30 Fascinating Early Bands of Future Music Legends

From Billy Joel's heavy-metal duo to Madonna's post-punk act and Neil Young's Motown outfit, these are the primordial groups that rock forgot

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Brian May and Roger Taylor's Sixties Power Trio Smile

In the fall of 1968, Imperial College classmates Brian May and Tim Staffell placed an ad on the student notice board looking for a "Ginger Baker–type" drummer to join a new group, formed from the ashes May's previous endeavor, 1984. Roger Taylor, freshly arrived in London to study dentistry, answered the call. The former leader of an R&B combo called the Reaction in his native Cornwall, he immediately impressed the pair. "We thought he was the best drummer we had ever seen," May later said. "I watched him tuning a snare – something I'd never seen done before – and I remember thinking how professional he looked."

They tapped an Ealing Art School student named Chris Smith to play keyboards, and in the peaceful and loving spirit of the times they dubbed themselves Smile. "Smile was really a semi-professional outfit. We had not made the big jump to go professional. I guess we couldn't because we were all still at college," May reflected in the documentary, Champions of the World. They made their debut on October 26th opening for Pink Floyd (or the Troggs, in Smith's recollection) at Imperial College, and soon became the unofficial support act for visiting headliners. "Mostly we were playing adaptations of other people's material," said May. "We did a heavy version of 'If I Were a Carpenter' and a lot of more or less pure jamming where we'd start off with a riff and build on that. I think we did a couple of adaptations of Motown things, and we did a couple of Cream songs like 'N.S.U.'"

Smith was displeased by the band's song choice, which veered too far from the purity of American blues for his tastes, and by February 1969 they had agreed to part company. They remained friendly enough for Smith to bring along his art-school friend, Freddie Bulsara, to watch the newly minted power trio. Bulsara was immediately smitten with the group and desperately wanted to join. He took to offering his unprompted, and often very strong, opinions. "In my mind's eye I remember him very much dressed like a rock star," May says of his first impression of the future Freddie Mercury. "But the kind of rock star you hadn't seen before – really androgynous. He was flicking a pompom around and being very flippant, saying, 'Yes, it's wonderful, it's wonderful, but ... why don't you present the show better? Why don't you dress like this?' He was very full-on from the beginning." Instead, Bulsara bided his time in short-lived bands like Ibex (later called Wreckage) and Sour Milk Sea.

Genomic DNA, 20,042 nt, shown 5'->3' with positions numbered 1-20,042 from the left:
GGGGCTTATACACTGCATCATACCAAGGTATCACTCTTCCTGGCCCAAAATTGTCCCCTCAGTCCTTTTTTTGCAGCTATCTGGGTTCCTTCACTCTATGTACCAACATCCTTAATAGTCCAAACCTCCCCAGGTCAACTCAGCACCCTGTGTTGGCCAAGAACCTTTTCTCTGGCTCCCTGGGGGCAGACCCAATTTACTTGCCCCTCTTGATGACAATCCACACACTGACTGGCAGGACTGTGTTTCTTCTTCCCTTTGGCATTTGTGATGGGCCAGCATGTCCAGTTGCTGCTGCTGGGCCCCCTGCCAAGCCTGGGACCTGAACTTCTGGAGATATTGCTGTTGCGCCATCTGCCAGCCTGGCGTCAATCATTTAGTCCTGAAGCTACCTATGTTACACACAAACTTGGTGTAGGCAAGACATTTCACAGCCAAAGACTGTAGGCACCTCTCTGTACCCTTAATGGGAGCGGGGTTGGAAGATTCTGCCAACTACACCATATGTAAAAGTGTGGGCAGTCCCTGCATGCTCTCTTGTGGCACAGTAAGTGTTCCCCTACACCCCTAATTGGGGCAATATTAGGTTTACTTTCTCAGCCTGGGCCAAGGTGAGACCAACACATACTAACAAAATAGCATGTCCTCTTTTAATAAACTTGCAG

Smile rose through London's rock ranks, playing at the exclusive Speakeasy club, and even a fundraising gig at the Royal Albert Hall (where Queen's post-Mercury vocalist Paul Rodgers opened with a nascent Free). Eventually they were given a one-off recording contract with Mercury Records, affording them a chance to record three songs at SoHo's Trident Studios that June. Staffell's "Earth," a folky sci-fi rock song distantly related to David Bowie's "Space Oddity," was marked for release as a single, while "Step on Me," an old one of May's from his time in 1984, was the flip. Issued only in the United States, it sank without a trace. Though it would surface in a reworked form on Queen's debut album, the third song from the Trident sessions, a May/Staffell collaboration called "Doin' Alright" was due to remain in the vault. So were three additional songs recorded that September at De Lane Lea Studios.

Staffell left the band in the summer of 1970, and Smile began to circle the drain. May and Taylor welcomed the newly renamed Mercury into the group and on July 18th, 1970, at Imperial College, they played for the first time as Queen. 

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